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    ‘Operation Thunderbolt’ by Saul David

    A mother and her daughter embraced when the latter arrived at Tel Aviv’s Ben Gurion Airport after Israeli paratroopers freed her and other hostages aboard a Air France jet at Uganda’s Entebbe Airport.
    AP file Photo/Nash
    A mother and her daughter embraced when the latter arrived at Tel Aviv’s Ben Gurion Airport after Israeli paratroopers freed her and other hostages aboard a Air France jet at Uganda’s Entebbe Airport.

    In “Operation Thunderbolt: Flight 139 and the Raid on Entebbe Airport, the Most Audacious Hostage Rescue Mission in History,’’ British military historian Saul David provides a dramatic hour-by-hour account of eight days in the summer of 1976, capped by a successful, surprise attack in Uganda by the Israeli Defense Forces.

    That mission changed our governing assumptions about how to deal with terrorists. Before then, most western nations did not maintain counter-terrorism units, believing they had no choice but to engage in direct negotiations with these violent extremists.

    On June 27, 1976, an Air France flight from Tel Aviv to Paris carrying 246 passengers was hijacked a few minutes after taking off from Athens after a stopover. Two German and two Arab terrorists redirected the plane first to Libya and then to Uganda where the murderous despot, President Idi Amin, welcomed them with open arms.

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    Soon after landing at Entebbe Airport, the hijackers’ leader, Wilfried Böse — the name just happens to mean “evil” in German — announced that their objective was the release of dozens of Palestinian prisoners held in France, Germany, Israel, and Africa. A day later, the terrorists issued an ultimatum — unless these demands were met by the afternoon of July 1, they would begin killing the hostages.

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    Back in Jerusalem, a debate soon broke out between Prime Minister Yitzhak Rabin and Defense Minister Shimon Peres. In a meeting of the ministerial committee on June 29, Rabin reluctantly admitted that since “as of this moment . . . there is no concrete military solution,” he would have to “consider negotiating with the terrorist hijackers for the release of the hostages,” according to David.

    A seething Peres dashed out of the room, determined to come up with a rescue operation as soon as possible. On July 1, Israel officially agreed to negotiate with the terrorists — a move which extended the deadline three days, giving Peres just the time he needed to put together Operation Thunderbolt.

    On the evening of July 3, four Hercules transport planes carrying 190 Israeli commandos, led by Yoni Netanyahu, stormed Entebbe Airport. Within just 51 minutes, the Israelis had killed all the terrorists as well as 29 Ugandan soldiers who had tried to protect them. They had also managed to free almost all the remaining hostages — more than half had already been released during the negotiations. However, three hostages died in the crossfire, and Netanyahu was fatally wounded by a Ugandan soldier. In retaliation, an enraged Amin arranged for the murder of an elderly hostage languishing in a Kampala hospital.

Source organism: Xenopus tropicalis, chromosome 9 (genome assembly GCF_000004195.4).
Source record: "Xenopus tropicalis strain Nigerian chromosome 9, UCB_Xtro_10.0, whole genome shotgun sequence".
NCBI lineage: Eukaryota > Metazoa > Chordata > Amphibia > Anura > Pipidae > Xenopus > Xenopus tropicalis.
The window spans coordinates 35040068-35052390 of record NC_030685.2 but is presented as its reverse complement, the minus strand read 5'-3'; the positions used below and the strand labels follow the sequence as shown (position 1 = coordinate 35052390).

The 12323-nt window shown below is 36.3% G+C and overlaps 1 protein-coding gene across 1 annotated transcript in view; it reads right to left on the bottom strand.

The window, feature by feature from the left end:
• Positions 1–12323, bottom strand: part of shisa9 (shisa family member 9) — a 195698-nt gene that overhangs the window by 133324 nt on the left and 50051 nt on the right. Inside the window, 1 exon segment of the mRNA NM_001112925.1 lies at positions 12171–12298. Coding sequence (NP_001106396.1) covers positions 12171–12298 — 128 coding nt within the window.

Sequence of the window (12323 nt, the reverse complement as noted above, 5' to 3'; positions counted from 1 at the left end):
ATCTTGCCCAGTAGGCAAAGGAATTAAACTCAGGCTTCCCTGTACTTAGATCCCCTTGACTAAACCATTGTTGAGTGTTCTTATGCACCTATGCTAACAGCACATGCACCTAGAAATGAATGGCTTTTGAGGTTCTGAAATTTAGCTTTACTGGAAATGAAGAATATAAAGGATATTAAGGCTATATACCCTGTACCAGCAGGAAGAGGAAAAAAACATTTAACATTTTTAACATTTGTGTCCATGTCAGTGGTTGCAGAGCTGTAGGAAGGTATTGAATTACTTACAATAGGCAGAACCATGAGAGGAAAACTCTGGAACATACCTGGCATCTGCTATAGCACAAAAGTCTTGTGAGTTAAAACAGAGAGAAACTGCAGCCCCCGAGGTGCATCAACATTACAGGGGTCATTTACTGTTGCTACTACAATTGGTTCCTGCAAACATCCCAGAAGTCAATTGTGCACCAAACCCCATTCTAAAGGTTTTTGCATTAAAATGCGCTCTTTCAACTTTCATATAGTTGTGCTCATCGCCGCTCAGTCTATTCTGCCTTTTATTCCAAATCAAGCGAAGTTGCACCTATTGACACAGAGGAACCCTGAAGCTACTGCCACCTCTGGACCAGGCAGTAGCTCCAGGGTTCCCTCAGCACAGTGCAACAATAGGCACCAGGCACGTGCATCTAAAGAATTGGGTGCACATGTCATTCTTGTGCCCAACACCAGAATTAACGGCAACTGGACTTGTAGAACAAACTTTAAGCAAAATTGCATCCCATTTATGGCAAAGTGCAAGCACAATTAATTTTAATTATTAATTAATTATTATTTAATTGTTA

While he was alive, Netanyahu had been unknown due to the clandestine nature of his day job, but he was immediately lionized as a national hero. His death would also help launch the political career of his younger brother, Benjamin, who was then studying at MIT and who is currently serving in his third term as prime minister.

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    This gripping tale has already been told in numerous books, feature films and documentaries. In fact, just six months after the events, ABC aired a made-for-TV movie, “Victory at Entebbe,’’ which starred Anthony Hopkins as Rabin and featured Burt Lancaster and Elizabeth Taylor in supporting roles. But David’s version, which cuts back and forth between the key players and reads like a film script, should prove definitive. He has tracked down formerly classified documents in four countries. His meticulous reconstruction has also been enriched by recent interviews with hostages as well as Israeli soldiers and politicians and even a former terrorist. Not surprisingly, the rights to David’s book were quickly gobbled up by a leading European film production company.

    Operation Thunderbolt marked a major turning point in the west’s War on Terror. Within a few years, German left-wing radicals had mostly disappeared, and Palestinians had all but given up trying to hijack European, Israeli, or American planes as bargaining chips. Forced to concede that hijacking could no longer be counted on to be effective, terrorists would soon begin the search for other, more deadly means to achieve their objectives.

    Unfortunately, the current wave of terrorism is likely to be much harder to eradicate. Spearheaded by ISIS, today’s terrorists constitute a more vicious form of evil, which aims solely to destroy as many human beings as possible. In contrast, Böse was not entirely devoid of human feeling. After first spotting the Israeli commandos at Entebbe, this violent revolutionary could easily have started killing hostages. Instead he encouraged those near him to “retreat” and take cover. “He [was],” notes David, “prepared to die for [his] beliefs, but not to murder women and children in cold blood.”

    OPERATION THUNDERBOLT: Flight 139 and the Raid on Entebbe Airport, the Most Audacious Hostage Rescue Mission in History

    By Saul David

    Little Brown, 446 pp., illustrated, $30

    Joshua Kendall’s next book, “First Dads: Parenting and Politics from George Washington to Barack Obama,’’ will be published in the spring of 2016.